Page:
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Jim Moore describes himself as a “bridge builder.” As the career coach at O’Melveny—one of only a handful of large law firms to have a dedicated career coach nationwide—he acts as a sounding board, counselor, reality check, and advisor for anyone who seeks out his services. Over the course of his five-year stint in this role, Jim has seen nearly 600 lawyers. Sometimes the lawyers just need an answer to a specific question or issue, sometimes they check in once or twice a year, and sometimes they meet him every month to make sure their careers are on track. In the Q&A below, Jim details how his role came into being, how it has evolved, and what lessons he has learned along the way.
What does a career coach do at a law firm?
This varies depending on the firm. Some career coaches, like me, work with attorneys at all levels of seniority. Others may limit the parameters of their programs to targeted groups like first-year attorneys. In general, however, all career coaches provide confidential career support for attorneys trying to navigate the waters of a large law firm. These coaches can help with everything from the mundane—drafting self-reports or how to take a leave of absence—to more complex issues —questioning career choices or how to make a career change.
Is this common at law firms or unique to O’Melveny?
At this point only a handful of law firms have internal career coaches in place. Some firms use outside coaches, but there can be a distinct benefit to having someone internally providing a wider and more accessible service to attorneys. At O’Melveny, I had an advantage of being a prior practicing attorney at the firm. So when I transitioned into my role in 2010, many people already knew and trusted me.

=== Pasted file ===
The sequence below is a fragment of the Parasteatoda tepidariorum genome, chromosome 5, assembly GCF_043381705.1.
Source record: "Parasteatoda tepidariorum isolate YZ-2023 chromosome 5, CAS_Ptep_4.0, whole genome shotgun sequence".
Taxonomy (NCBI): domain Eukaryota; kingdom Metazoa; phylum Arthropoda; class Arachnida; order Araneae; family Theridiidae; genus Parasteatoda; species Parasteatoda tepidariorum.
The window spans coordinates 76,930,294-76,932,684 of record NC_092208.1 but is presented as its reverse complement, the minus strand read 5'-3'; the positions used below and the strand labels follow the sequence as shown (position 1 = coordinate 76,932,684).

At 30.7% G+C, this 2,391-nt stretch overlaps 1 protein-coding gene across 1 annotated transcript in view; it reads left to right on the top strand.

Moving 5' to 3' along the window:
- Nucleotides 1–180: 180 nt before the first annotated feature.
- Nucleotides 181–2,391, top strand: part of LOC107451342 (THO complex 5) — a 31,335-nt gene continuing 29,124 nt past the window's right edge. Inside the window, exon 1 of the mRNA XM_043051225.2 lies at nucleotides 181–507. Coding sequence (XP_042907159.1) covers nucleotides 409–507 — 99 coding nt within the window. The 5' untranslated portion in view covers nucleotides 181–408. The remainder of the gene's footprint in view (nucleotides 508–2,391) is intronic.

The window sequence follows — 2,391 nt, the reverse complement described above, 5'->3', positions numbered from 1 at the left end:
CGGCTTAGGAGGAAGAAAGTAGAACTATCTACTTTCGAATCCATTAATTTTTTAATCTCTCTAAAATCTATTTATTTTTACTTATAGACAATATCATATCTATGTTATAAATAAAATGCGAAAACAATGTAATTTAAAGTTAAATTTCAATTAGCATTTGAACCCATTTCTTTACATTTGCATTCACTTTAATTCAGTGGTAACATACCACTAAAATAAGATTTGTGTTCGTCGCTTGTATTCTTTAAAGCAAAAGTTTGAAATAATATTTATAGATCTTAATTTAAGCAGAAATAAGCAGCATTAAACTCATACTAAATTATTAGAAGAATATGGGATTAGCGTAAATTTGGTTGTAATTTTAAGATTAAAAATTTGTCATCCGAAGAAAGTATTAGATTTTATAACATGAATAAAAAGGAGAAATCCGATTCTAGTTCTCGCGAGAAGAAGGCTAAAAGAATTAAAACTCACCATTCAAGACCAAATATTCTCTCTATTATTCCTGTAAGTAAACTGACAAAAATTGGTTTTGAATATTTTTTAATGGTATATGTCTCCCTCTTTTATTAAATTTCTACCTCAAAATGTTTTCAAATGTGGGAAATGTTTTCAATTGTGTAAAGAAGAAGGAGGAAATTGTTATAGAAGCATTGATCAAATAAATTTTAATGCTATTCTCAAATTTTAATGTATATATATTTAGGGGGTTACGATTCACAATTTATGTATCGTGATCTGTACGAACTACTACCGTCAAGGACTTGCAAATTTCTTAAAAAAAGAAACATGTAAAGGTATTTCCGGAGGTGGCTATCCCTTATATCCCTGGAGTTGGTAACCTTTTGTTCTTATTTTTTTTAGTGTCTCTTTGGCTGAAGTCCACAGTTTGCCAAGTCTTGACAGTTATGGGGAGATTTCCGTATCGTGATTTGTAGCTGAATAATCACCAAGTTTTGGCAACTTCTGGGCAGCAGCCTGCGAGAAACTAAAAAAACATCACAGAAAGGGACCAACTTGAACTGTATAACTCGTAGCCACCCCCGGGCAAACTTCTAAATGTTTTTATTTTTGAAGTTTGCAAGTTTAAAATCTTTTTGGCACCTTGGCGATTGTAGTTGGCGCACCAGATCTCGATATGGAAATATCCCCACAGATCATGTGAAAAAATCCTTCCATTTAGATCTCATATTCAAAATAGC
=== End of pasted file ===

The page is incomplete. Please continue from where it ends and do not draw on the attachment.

What’s your role specifically?
I see my primary role at O’Melveny as bridge building—I don’t solve problems as much as I provide tools and methods to help our attorneys communicate with their partners and peers. I encourage more open communications among our associates, partners, and firm alumni. When I do my job well, I give people the resources they need to find their own way. Sometimes that’s as a coach, encouraging people to be proactive in their careers. Sometimes it’s as a counselor, providing direct advisement. In all cases, I provide an unbiased ear to listen to issues.
What were the specific objectives of the coaching program initially? Have they evolved over time?
O’Melveny recognized that not all associates joining our team have a long-term goal of becoming a partner and certainly not everyone would be the right fit for that role. Living in the fiction that partnership is the only career path wasn’t valuable to anyone in the long run. Creating the career coach role validated the firm’s belief that all our attorneys have value no matter what path they take, whether that’s partnership, public service, government, or in-house with one of our clients.